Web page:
The Shakespeare Conference: SHK 13.1102  Tuesday, 23 April 2002

From:           Jimmy Jung <This email address is being protected from spambots. You need JavaScript enabled to view it.>
Date:           Monday, 22 Apr 2002 10:37:49 -0400
Subject:        Romeo MUST Die (in DC)

I was looking at David Wallace's response and thinking about a paper I
wrote, probably back in 11th grade, where I tried to resolve if in fact
Romeo and Juliet are in fact "star-crossed," or to blame for their own

Mr. Wallace points out that, "A lovesick Romeo and a dutiful Juliet are
necessary if we are to appreciate that their destiny is governed not by
some character flaw but by the manipulations Fate or God." He asks when
Romeo is "assigned the line 'O, I am Fortune's fool'.  How much clearer
do we need it?"  But it was never that clear to me, let's face it; 30
seconds patience at the tomb and the story has a happy ending
(recognizing, of course that we wouldn't really have much of a story, or
at least a tragedy, at all).  It makes me curious, I may have to dig
through the attic to see if I saw it the same way, when I was in my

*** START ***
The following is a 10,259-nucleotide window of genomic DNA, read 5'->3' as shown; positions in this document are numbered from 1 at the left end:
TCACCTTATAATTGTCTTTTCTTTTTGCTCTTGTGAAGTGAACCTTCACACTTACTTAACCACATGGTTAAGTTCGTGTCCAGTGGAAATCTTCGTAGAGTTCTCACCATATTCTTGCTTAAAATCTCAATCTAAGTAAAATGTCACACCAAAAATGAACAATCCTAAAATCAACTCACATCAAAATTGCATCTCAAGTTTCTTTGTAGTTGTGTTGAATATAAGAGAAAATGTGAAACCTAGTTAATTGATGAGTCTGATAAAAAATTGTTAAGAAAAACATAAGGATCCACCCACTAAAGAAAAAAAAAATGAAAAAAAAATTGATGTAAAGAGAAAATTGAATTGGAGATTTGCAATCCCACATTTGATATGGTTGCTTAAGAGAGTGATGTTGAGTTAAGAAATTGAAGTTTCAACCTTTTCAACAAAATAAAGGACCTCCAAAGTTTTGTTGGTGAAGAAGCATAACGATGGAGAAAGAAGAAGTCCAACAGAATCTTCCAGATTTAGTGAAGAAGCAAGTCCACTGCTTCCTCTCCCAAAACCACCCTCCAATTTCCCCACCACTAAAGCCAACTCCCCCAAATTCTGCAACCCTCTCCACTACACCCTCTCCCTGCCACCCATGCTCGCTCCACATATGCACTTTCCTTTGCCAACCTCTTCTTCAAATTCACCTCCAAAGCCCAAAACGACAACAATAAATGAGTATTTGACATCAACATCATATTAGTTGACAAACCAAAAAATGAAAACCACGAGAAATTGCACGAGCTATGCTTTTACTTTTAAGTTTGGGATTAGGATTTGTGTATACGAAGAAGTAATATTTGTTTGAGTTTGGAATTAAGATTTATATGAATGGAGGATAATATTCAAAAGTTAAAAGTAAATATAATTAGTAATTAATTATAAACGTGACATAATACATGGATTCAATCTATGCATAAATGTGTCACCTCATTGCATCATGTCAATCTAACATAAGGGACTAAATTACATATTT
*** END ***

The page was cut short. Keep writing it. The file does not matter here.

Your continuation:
passionate youth.

Nevertheless, when Mr. Wallace says, "But if one wants the aesthetic
satisfactions of the tragedy of Juliet AND Romeo, it might be best to
extend some sympathy his way," And while I'm inclined to agree, I put
the burden on the performer to create that sympathy (not me to extend
it) - and with Romeo, that just doesn't happen that often.

I will say, that through some ticketing/schedule goof-up, my wife and my
mother (who scoff at my defense of Leonardo DiCaprio as Romeo) saw the
play yesterday and both proclaimed it "excellent."  Those roles I
considered weakest, they considered the strengths; (with the exception
of Romeo, which none of us can endorse, but which none of us saw as
quite as wretchedly as has been elsewhere described).

Someone on this list suggested that all subsequent viewings are through
the perspective of seeing our first Hamlet.  Not true of Hamlet for me,
but everyone in our party is agreed; we may need to go back to the
Zeffirelli film to see if Leonard Whiting comes off as well as we


PS:  Mr. Heller; Antony and Cleopatra had also crossed my mind as "most
romantic," but the politics always seemed to detract from the drama of
the heart.  I always considered A&C, R&J for grown-ups; something I took
to be a popular perspective.  I am left to wonder why we tend towards
tragedies as "more romantic," is there something unromantic about a
happy ending.  I want to nominate the mature love of "Much Ado ..." or
the insane love of "Midsummer ..." but it just doesn't feel right.

S H A K S P E R: The Global Shakespeare Discussion List
Hardy M. Cook, This email address is being protected from spambots. You need JavaScript enabled to view it.
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